These yeasts are normally found in the gastrointestinal lining of dogs and cats, but a higher percentage are found in domestic and feral rabbits, guinea pigs, and chinchillas.
Species which are pathogenic to dogs include:
- Cyniclomyces guttulatus 
Diseases associated with this yeast are rare, but an association with inflammatory bowel disease and choloecystitis have been reported.
Most dogs present with vomiting and diarrhea. On cases of cholecystitis, signs referable to acute hepatitis and cholecystitis are observed.
Diagnosis is based on isolation and identification of yeast in feces or viscera under light microscopy.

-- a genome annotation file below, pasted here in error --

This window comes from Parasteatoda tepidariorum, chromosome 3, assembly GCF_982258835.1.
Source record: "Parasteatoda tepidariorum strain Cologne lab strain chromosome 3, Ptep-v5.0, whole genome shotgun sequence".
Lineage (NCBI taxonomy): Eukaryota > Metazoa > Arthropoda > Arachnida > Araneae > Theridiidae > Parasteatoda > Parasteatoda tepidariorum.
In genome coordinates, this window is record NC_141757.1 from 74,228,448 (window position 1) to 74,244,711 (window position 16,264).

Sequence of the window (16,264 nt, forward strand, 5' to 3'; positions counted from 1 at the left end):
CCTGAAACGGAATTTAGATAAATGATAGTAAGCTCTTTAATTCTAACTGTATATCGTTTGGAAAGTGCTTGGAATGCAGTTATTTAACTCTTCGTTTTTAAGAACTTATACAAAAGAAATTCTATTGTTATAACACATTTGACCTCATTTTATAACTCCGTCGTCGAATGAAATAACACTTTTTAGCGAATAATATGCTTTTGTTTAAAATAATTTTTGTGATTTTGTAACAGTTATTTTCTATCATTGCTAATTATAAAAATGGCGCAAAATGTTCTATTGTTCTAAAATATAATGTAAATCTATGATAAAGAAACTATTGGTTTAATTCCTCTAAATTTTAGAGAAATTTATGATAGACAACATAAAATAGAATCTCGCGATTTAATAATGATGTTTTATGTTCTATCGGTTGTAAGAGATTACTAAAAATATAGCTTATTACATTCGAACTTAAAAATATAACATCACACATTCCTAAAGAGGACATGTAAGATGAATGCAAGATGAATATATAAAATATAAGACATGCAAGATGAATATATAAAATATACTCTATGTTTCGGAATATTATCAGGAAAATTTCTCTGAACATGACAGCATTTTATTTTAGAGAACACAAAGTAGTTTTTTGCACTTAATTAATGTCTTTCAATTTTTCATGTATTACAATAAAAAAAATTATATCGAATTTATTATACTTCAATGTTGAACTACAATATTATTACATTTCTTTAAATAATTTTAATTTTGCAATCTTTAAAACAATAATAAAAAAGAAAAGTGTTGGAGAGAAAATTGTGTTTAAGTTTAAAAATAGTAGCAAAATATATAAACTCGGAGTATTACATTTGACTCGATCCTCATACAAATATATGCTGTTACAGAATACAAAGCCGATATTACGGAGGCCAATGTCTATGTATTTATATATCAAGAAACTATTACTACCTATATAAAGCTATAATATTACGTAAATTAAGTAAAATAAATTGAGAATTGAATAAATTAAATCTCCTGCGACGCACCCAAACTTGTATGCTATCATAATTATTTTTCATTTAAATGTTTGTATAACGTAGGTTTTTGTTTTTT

Recommended treatment is nystatin, given orally at 500,000 IU/kg daily for 4 - 7 days.
- ↑ Flausino G et al (2012) Isolation and Characterization of Cyniclomyces guttulatus (Robin) Van Der Walt and Scott, 1971 in Dogs in Brazil. Curr Microbiol 65(5):542-546
- ↑ Zierdt CH et al (1988) Cyniclomyces guttulatus (Saccharomycopsis guttulata) - culture, ultrastructure and physiology. Antonie Van Leeuwenhoek 54(4):357-366
- ↑ Gjerde, B et al (2009) A Cyniclomyces gutitulatus-like yeast associated with recurrent gastroenteritis in a dog. Norsk Veterinærtidsskrift 121(6):507-510
- ↑ Dijkstra M et al (2010) Protein-losing enteropathy in Rottweilers. Tijdschr Diergeneeskd 135(10):406-412
- ↑ Neel JA et al (2006) Gallbladder aspirate from a dog. Vet Clin Pathol 35(4):467-470
- ↑ Peters S & Houwers DJ (2009) A cat with diarrhoea associated with the massive presence of Cyniclomyces guttulatus in the faeces. Tijdschr Diergeneeskd 134(5):198-199